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As I Lay with my Head in Your Lap,

Camerado

As I lay with my head in your lap camerado, The confession I made I resume, what I said to you and the open air I resume, I know I am restless and make others so, I know my words are weapons full of danger, full of death, For I confront peace, security, and all the settled laws, to unsettle them, I am more resolute because all have denied me than I could ever have been had all accepted me, I heed not and have never heeded either experience, cautions, majorities, nor ridicule, And the threat of what is call'd hell is little or nothing to me, And the lure of what is call'd heaven is little or nothing to me; Dear camerado! I confess I have urged you onward with me, and still urge you, without the least idea what is our destination, Or whether we shall be victorious, or utterly quell'd and defeated.

Delicate Cluster

DELICATE cluster! flag of teeming life! Covering all my lands- all my seashores lining! Flag of death! (how I watch'd you through the smoke of battle pressing! How I heard you flap and rustle, cloth defiant!) Flag cerulean- sunny flag, with the orbs of night dappled! Ah my silvery beauty- ah my woolly white and crimson! Ah to sing the song of you, my matron mighty! My sacred one, my mother.

To a Certain Civilian

DID you ask dulcet rhymes from me? Did you seek the civilian's peaceful and languishing rhymes? Did you find what I sang erewhile so hard to follow? Why I was not singing erewhile for you to follow, to understand- nor am I now; (I have been born of the same as the war was born, The drum-corps' rattle is ever to me sweet music, I love well the martial dirge, With slow wail and convulsive throb leading the officer's funeral;) What to such as you anyhow such a poet as I? therefore leave my works, And go lull yourself with what you can understand, and with piano-tunes, For I lull nobody, and you will never understand me.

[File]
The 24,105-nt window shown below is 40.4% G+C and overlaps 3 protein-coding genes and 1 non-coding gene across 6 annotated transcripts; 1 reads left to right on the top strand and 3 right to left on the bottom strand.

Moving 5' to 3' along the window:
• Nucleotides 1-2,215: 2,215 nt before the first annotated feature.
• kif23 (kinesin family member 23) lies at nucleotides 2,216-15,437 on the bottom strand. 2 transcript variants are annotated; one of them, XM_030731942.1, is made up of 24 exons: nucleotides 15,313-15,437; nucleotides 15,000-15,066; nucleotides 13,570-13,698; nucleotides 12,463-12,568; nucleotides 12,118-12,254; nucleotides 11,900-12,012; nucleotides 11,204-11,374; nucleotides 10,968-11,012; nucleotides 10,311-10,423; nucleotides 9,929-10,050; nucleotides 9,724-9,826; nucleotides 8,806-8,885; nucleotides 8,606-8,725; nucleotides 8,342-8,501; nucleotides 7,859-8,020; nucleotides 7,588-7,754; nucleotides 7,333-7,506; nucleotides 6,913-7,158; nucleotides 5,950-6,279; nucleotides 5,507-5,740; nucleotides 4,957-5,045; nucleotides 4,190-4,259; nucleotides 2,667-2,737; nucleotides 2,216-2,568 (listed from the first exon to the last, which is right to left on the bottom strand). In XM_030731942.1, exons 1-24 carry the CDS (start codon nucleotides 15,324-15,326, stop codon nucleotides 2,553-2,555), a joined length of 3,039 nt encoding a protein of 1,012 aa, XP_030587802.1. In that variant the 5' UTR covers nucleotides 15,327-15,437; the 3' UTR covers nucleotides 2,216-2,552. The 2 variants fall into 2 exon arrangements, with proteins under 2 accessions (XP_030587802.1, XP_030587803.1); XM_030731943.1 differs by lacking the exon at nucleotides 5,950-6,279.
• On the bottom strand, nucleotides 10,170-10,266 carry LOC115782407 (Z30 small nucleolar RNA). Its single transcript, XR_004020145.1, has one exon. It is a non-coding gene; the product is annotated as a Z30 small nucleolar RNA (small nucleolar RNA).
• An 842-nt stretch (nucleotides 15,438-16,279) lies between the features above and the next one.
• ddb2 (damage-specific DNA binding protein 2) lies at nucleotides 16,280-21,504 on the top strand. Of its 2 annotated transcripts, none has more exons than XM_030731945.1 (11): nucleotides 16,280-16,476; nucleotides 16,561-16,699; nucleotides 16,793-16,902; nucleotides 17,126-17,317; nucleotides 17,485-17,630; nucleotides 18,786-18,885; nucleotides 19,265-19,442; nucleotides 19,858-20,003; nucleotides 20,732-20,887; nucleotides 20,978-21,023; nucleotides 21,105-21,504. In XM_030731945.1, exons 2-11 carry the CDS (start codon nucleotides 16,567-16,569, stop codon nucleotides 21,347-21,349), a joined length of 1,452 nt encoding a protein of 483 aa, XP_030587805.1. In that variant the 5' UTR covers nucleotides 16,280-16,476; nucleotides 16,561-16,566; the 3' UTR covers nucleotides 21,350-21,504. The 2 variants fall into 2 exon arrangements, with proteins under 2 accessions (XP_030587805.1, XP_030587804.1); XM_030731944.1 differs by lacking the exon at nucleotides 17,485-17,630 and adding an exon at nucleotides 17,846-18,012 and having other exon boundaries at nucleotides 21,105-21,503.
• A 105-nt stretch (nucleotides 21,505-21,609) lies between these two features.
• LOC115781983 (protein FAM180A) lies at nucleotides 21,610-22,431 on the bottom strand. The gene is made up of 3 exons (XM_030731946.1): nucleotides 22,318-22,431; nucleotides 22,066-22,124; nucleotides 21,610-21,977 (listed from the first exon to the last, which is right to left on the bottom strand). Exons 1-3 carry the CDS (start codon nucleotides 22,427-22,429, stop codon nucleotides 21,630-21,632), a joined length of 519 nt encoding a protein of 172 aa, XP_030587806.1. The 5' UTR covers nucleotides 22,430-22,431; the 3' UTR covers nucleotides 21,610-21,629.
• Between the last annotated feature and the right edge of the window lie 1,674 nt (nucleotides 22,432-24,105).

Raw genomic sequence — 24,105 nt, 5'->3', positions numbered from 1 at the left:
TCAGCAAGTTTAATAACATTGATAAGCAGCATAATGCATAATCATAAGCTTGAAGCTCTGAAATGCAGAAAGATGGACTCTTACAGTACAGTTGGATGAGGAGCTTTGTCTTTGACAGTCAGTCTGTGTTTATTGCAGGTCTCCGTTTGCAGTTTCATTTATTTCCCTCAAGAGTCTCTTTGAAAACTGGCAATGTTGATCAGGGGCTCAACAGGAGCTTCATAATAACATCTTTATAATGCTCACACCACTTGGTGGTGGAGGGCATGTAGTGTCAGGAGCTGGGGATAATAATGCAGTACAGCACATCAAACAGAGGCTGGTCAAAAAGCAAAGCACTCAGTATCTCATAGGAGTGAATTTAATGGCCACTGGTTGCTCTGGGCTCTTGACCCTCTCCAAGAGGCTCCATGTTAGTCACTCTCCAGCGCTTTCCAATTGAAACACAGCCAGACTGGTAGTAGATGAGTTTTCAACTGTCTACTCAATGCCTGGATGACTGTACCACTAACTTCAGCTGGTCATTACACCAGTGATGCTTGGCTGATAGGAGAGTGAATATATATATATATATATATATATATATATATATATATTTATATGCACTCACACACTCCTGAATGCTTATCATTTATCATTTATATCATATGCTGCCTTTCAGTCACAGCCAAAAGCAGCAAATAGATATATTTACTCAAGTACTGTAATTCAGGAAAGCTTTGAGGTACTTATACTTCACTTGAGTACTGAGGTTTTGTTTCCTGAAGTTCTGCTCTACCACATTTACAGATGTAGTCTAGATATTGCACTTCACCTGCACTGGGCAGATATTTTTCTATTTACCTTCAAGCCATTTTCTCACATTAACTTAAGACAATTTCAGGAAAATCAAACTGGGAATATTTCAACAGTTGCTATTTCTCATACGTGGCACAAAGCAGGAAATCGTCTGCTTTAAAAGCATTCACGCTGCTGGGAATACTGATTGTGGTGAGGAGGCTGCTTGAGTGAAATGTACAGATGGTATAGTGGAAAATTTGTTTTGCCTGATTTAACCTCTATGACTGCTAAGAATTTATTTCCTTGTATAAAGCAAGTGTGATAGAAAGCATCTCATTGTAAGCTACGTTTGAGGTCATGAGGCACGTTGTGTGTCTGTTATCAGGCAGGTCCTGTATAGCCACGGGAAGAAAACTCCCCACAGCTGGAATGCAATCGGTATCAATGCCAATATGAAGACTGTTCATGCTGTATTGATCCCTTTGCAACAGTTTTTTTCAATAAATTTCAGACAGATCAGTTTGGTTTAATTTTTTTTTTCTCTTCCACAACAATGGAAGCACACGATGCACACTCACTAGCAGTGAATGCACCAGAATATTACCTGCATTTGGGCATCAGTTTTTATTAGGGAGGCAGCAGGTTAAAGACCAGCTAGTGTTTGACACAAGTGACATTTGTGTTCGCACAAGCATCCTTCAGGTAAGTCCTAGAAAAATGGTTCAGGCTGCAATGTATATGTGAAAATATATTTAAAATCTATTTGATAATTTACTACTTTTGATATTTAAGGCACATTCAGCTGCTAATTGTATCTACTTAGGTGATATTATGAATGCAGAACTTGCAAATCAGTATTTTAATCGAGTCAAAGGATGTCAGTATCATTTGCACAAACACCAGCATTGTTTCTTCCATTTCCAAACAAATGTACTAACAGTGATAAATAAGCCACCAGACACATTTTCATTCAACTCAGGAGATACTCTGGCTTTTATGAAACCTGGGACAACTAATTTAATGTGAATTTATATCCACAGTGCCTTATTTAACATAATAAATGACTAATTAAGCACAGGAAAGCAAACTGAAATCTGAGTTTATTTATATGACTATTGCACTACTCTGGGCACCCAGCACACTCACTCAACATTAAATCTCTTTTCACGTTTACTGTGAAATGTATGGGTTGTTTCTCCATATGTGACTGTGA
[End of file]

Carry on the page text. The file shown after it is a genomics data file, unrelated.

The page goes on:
Lo, Victress on the Peaks

LO, Victress on the peaks, Where thou with mighty brow regarding the world, (The world O Libertad, that vainly conspired against thee,) Out of its countless beleaguering toils, after thwarting them all, Dominant, with the dazzling sun around thee, Flauntest now unharm'd in immortal soundness and bloom- lo, in these hours supreme, No poem proud, I chanting bring to thee, nor mastery's rapturous verse, But a cluster containing night's darkness and blood-dripping wounds, And psalms of the dead.

Spirit Whose Work is Done

(Washington City, 1865.)

SPIRIT whose work is done- spirit of dreadful hours! Ere departing fade from my eyes your forests of bayonets; Spirit of gloomiest fears and doubts, (yet onward ever unfaltering pressing,) Spirit of many a solemn day and many a savage scene- electric spirit, That with muttering voice through the war now closed, like a tireless phantom flitted, Rousing the land with breath of flame, while you beat and beat the drum, Now as the sound of the drum, hollow and harsh to the last, reverberates round me, As your ranks, your immortal ranks, return, return from the battles, As the muskets of the young men yet lean over their shoulders, As I look on the bayonets bristling over their shoulders, As those slanted bayonets, whole forests of them appearing in the distance, approach and pass on, returning homeward, Moving with steady motion, swaying to and fro to the right and left, Evenly lightly rising and falling while the steps keep time; Spirit of hours I knew, all hectic red one day, but pale as death next day, Touch my mouth ere you depart, press my lips close, Leave me your pulses of rage- bequeath them to me- fill me with currents convulsive, Let them scorch and blister out of my chants when you are gone, Let them identify you to the future in these songs.